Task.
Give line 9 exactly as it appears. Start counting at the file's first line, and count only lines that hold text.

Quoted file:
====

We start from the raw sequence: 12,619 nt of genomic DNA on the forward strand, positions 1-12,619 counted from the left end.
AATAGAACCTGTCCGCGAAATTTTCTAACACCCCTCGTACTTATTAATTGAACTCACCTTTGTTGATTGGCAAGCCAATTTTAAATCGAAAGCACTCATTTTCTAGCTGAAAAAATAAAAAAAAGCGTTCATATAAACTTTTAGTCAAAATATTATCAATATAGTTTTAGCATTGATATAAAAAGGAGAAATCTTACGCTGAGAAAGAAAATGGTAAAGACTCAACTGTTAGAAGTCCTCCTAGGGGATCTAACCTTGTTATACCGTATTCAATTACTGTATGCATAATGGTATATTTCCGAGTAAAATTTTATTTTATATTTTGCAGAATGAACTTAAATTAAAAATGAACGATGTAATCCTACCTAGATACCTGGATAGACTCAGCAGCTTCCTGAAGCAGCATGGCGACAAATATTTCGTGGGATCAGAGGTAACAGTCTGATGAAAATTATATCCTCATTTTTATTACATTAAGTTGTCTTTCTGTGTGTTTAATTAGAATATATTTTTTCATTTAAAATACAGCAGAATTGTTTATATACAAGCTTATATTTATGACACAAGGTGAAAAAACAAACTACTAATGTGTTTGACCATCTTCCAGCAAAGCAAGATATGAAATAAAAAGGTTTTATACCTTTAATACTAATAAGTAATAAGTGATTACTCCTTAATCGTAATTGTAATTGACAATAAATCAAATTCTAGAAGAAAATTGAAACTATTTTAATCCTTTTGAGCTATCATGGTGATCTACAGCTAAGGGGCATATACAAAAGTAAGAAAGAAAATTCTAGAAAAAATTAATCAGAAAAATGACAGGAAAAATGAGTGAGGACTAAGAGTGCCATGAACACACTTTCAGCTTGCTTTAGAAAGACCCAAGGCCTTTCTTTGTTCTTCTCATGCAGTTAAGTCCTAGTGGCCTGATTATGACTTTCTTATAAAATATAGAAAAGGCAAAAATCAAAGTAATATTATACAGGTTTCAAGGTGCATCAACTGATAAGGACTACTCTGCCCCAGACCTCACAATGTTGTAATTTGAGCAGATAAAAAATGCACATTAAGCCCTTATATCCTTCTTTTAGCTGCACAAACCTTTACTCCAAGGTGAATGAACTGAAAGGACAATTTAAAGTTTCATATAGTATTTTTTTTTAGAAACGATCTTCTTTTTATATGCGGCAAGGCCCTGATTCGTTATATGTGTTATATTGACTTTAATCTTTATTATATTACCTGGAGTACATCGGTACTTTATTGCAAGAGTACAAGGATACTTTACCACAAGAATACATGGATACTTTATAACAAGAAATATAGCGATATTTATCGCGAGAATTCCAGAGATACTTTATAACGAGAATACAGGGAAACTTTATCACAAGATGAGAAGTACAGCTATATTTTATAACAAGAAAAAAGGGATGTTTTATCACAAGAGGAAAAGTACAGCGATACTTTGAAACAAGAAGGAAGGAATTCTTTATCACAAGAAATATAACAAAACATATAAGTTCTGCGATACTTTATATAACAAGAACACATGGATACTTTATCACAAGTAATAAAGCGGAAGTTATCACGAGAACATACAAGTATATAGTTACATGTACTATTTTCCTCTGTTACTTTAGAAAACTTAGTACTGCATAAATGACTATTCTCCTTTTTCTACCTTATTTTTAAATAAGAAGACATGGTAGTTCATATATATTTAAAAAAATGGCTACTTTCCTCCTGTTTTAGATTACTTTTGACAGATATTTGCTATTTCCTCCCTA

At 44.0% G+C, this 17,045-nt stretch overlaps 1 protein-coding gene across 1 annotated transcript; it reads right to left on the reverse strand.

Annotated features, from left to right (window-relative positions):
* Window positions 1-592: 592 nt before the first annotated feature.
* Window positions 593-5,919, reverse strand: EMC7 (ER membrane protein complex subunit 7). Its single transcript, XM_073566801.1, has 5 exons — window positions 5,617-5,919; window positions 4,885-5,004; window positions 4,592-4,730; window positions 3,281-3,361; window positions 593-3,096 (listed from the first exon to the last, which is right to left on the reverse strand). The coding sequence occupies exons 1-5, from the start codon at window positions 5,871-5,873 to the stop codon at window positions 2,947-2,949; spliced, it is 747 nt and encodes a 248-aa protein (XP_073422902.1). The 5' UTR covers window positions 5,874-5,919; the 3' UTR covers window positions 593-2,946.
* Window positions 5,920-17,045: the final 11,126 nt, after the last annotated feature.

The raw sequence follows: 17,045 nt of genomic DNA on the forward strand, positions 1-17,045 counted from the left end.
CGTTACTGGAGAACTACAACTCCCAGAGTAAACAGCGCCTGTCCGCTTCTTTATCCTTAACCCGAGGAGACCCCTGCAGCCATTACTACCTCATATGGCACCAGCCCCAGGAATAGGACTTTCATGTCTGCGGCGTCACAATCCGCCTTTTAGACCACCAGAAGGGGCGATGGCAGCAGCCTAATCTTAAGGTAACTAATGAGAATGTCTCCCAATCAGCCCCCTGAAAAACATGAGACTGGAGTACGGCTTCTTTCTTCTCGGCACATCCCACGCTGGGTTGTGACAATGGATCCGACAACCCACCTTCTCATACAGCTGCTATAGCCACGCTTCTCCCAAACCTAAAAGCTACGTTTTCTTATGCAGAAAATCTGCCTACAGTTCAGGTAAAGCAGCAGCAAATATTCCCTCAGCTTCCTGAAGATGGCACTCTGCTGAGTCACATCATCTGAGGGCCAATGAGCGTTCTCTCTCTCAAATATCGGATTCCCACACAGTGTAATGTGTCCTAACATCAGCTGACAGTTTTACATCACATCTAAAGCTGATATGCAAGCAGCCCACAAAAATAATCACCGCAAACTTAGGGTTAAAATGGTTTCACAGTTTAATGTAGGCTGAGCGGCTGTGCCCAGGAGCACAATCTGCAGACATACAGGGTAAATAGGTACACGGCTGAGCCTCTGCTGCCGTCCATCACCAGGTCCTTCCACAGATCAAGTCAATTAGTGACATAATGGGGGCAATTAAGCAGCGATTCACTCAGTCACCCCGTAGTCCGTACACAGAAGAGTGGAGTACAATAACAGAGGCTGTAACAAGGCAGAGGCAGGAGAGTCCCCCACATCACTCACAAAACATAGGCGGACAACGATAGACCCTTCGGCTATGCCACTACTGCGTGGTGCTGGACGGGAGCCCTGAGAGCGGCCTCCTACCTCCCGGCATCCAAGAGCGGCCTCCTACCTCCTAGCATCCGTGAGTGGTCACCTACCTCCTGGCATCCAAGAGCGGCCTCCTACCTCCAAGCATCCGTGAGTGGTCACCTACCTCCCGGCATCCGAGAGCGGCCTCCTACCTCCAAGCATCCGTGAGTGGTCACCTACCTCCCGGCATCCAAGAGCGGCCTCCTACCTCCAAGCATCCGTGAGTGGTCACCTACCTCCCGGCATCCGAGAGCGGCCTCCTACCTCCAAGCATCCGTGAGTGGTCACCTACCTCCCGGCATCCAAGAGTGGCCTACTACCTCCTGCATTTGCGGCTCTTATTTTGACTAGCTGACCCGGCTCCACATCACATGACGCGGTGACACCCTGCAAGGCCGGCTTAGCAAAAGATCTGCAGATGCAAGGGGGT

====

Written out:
CGTTACTGGAGAACTACAACTCCCAGAGTAAACAGCGCCTGTCCGCTTCTTTATCCTTAACCCGAGGAGACCCCTGCAGCCATTACTACCTCATATGGCACCAGCCCCAGGAATAGGACTTTCATGTCTGCGGCGTCACAATCCGCCTTTTAGACCACCAGAAGGGGCGATGGCAGCAGCCTAATCTTAAGGTAACTAATGAGAATGTCTCCCAATCAGCCCCCTGAAAAACATGAGACTGGAGTACGGCTTCTTTCTTCTCGGCACATCCCACGCTGGGTTGTGACAATGGATCCGACAACCCACCTTCTCATACAGCTGCTATAGCCACGCTTCTCCCAAACCTAAAAGCTACGTTTTCTTATGCAGAAAATCTGCCTACAGTTCAGGTAAAGCAGCAGCAAATATTCCCTCAGCTTCCTGAAGATGGCACTCTGCTGAGTCACATCATCTGAGGGCCAATGAGCGTTCTCTCTCTCAAATATCGGATTCCCACACAGTGTAATGTGTCCTAACATCAGCTGACAGTTTTACATCACATCTAAAGCTGATATGCAAGCAGCCCACAAAAATAATCACCGCAAACTTAGGGTTAAAATGGTTTCACAGTTTAATGTAGGCTGAGCGGCTGTGCCCAGGAGCACAATCTGCAGACATACAGGGTAAATAGGTACACGGCTGAGCCTCTGCTGCCGTCCATCACCAGGTCCTTCCACAGATCAAGTCAATTAGTGACATAATGGGGGCAATTAAGCAGCGATTCACTCAGTCACCCCGTAGTCCGTACACAGAAGAGTGGAGTACAATAACAGAGGCTGTAACAAGGCAGAGGCAGGAGAGTCCCCCACATCACTCACAAAACATAGGCGGACAACGATAGACCCTTCGGCTATGCCACTACTGCGTGGTGCTGGACGGGAGCCCTGAGAGCGGCCTCCTACCTCCCGGCATCCAAGAGCGGCCTCCTACCTCCTAGCATCCGTGAGTGGTCACCTACCTCCTGGCATCCAAGAGCGGCCTCCTACCTCCAAGCATCCGTGAGTGGTCACCTACCTCCCGGCATCCGAGAGCGGCCTCCTACCTCCAAGCATCCGTGAGTGGTCACCTACCTCCCGGCATCCAAGAGCGGCCTCCTACCTCCAAGCATCCGTGAGTGGTCACCTACCTCCCGGCATCCGAGAGCGGCCTCCTACCTCCAAGCATCCGTGAGTGGTCACCTACCTCCCGGCATCCAAGAGTGGCCTACTACCTCCTGCATTTGCGGCTCTTATTTTGACTAGCTGACCCGGCTCCACATCACATGACGCGGTGACACCCTGCAAGGCCGGCTTAGCAAAAGATCTGCAGATGCAAGGGGGT